Why I Like the Multiple Sclerosis Association of America

When I was diagnosed with MS, I found myself stumbling into and reading up on a variety of pages posted online by the National Multiple Sclerosis SocietyWhile the National Multiple Sclerosis Society certainly does a lot in the area of MS, I've increasingly gotten the feeling that it functions as an arm of the pharmaceutical industry. You can see this bias in the description of "Complimentary and Alternative Medicines" as risky, for instance, while "Treating MS" via conventional means is approached much less skeptically. Here's an annual report from the National Multiple Sclerosis Society regarding funding from pharmaceutical companies; it looks like the National Multiple Sclerosis Society is pulling in just over $10 million annually in big-pharma money.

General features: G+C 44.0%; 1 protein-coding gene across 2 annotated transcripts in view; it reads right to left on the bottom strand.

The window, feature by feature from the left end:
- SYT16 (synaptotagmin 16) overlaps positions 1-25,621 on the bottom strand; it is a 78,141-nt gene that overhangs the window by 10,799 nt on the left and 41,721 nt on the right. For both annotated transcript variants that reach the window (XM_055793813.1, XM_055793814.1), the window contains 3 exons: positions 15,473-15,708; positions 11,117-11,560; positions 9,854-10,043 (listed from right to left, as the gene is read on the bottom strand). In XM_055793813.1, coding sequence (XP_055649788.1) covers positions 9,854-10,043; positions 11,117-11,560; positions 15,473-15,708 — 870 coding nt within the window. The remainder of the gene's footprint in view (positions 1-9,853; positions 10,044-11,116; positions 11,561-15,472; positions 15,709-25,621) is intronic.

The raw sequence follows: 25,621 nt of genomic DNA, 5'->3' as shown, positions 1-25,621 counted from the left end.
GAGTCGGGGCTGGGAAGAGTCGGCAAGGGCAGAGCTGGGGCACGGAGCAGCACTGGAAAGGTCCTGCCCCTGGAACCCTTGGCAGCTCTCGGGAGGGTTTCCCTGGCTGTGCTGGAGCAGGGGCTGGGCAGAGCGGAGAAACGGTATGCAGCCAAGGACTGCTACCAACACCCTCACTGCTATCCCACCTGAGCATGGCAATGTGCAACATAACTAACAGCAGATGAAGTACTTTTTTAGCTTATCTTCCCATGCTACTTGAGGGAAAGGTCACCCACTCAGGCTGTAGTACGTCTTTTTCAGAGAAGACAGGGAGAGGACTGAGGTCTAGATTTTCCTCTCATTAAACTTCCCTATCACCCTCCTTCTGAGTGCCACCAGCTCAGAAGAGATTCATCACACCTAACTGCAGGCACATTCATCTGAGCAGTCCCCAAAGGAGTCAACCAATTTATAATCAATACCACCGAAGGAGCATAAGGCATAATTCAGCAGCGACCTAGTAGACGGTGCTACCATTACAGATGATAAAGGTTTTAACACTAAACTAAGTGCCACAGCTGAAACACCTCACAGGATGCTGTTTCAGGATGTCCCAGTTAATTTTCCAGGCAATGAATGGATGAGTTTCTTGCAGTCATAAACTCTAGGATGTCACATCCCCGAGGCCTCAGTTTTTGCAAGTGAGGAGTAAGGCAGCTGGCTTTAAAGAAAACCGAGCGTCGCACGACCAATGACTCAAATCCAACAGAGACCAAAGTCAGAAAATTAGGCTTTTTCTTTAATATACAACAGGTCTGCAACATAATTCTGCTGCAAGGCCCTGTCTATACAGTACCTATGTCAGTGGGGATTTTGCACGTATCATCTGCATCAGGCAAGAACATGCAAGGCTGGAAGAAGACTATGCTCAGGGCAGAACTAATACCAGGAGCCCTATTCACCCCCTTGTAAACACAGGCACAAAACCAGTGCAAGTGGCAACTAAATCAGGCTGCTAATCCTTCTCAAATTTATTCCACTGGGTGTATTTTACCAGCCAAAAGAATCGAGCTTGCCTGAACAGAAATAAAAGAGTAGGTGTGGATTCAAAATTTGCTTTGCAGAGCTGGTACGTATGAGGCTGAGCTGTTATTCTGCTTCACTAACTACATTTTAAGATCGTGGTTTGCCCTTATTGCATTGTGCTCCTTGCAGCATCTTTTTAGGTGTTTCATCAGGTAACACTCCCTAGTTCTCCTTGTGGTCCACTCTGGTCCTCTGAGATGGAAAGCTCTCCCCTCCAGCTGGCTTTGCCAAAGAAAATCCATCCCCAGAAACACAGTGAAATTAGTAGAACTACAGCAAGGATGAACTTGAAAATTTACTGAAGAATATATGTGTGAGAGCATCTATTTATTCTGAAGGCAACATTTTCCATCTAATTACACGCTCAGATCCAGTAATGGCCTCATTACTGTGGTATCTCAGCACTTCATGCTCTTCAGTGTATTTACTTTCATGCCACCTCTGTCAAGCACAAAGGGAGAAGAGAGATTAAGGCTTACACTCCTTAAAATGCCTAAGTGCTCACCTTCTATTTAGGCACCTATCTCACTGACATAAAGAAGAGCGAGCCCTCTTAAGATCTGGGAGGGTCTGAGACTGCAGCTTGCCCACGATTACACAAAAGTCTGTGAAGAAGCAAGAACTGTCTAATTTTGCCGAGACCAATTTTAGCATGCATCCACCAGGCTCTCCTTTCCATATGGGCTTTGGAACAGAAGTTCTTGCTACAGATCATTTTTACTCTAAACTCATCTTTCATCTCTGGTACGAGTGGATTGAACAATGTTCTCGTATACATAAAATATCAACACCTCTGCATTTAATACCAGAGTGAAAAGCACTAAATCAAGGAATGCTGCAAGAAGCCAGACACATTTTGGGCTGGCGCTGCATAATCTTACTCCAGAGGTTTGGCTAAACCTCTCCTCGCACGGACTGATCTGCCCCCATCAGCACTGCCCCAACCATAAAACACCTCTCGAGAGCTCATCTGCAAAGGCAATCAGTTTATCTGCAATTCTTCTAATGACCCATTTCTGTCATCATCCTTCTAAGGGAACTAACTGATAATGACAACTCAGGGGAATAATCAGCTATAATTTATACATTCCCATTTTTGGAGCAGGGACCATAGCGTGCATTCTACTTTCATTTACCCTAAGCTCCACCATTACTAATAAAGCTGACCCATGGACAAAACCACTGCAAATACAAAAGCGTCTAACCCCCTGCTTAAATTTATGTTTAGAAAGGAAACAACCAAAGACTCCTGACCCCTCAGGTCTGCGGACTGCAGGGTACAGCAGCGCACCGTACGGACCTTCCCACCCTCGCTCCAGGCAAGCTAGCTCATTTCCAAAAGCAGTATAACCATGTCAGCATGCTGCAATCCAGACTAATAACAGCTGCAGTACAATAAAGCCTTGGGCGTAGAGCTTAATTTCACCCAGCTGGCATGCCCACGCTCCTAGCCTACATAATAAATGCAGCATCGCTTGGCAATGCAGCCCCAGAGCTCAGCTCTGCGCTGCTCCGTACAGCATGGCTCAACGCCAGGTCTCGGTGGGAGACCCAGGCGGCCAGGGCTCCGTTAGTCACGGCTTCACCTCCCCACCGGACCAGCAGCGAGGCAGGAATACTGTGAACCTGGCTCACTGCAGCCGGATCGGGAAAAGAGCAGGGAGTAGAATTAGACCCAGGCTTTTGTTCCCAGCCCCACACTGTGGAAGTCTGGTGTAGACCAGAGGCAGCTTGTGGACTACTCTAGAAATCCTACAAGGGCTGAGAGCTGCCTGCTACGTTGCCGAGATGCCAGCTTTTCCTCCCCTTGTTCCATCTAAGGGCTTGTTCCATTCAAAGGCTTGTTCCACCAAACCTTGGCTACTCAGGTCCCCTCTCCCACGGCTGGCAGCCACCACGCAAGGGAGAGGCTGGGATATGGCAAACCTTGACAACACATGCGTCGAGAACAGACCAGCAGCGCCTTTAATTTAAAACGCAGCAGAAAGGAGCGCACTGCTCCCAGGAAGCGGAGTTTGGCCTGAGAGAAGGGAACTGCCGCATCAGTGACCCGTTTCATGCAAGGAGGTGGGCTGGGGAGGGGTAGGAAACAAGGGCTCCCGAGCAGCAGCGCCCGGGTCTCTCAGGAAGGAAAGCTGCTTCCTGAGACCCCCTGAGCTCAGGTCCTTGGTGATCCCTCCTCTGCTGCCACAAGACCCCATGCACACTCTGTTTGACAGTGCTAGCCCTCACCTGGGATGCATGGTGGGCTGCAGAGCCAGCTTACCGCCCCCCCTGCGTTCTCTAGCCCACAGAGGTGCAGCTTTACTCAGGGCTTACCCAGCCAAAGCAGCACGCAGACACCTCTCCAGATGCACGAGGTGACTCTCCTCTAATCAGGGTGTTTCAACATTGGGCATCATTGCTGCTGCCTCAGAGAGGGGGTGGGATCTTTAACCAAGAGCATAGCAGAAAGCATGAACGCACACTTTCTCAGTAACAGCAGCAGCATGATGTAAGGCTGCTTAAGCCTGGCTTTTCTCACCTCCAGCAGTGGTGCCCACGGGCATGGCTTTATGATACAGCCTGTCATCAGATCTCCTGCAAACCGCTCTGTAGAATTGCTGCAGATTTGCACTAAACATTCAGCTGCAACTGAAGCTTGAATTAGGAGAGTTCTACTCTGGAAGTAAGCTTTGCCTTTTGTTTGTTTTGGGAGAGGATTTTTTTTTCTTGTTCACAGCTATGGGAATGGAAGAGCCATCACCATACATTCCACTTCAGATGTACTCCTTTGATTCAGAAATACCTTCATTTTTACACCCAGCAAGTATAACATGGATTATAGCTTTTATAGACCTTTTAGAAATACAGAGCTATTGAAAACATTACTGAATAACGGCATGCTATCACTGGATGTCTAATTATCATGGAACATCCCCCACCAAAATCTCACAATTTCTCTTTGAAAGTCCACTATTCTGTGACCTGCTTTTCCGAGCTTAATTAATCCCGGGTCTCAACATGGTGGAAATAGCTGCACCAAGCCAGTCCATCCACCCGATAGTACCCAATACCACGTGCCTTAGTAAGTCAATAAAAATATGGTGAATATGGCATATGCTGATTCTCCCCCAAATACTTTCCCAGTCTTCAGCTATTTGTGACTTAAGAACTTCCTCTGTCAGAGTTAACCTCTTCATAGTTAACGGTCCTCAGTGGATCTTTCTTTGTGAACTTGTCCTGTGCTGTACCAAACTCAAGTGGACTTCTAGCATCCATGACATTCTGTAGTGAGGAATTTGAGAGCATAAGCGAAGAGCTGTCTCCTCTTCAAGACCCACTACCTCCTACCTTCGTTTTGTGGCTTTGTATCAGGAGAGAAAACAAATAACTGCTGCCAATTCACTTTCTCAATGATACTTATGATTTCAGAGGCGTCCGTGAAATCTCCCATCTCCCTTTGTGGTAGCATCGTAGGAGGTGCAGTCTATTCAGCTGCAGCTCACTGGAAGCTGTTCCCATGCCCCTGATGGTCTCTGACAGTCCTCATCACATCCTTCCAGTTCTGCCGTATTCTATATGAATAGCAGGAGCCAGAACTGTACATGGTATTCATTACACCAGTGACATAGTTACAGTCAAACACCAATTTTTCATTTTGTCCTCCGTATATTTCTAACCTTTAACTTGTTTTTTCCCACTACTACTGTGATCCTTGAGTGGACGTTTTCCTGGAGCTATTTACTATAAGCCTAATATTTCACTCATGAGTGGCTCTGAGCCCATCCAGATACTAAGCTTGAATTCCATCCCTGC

I see the  Multiple Sclerosis Association of America as a rather different type of group. The MSAA provides free cooling equipment for folks with MS, free MRIs for those who can't afford to get needed scans of the brain and spinal cord, and sponsors various activity-based fundraisers (swims, for instance). The MRI fund was just re-established in 2016, after being offline for a while.
It's not that the MSAA is all about living with MS drug-free or anything like that (they have plenty of pharma-related info online and in print), it's just that they seem to do immediately helpful things for folks with MS. So it's a cool organization that I'm hoping to stay connected with.

In a future post, I should talk a bit about MS Australia, another national MS society. From what I've seen, MS Ausralia has a different character still, sponsoring a variety of public lectures (some of which are online). 

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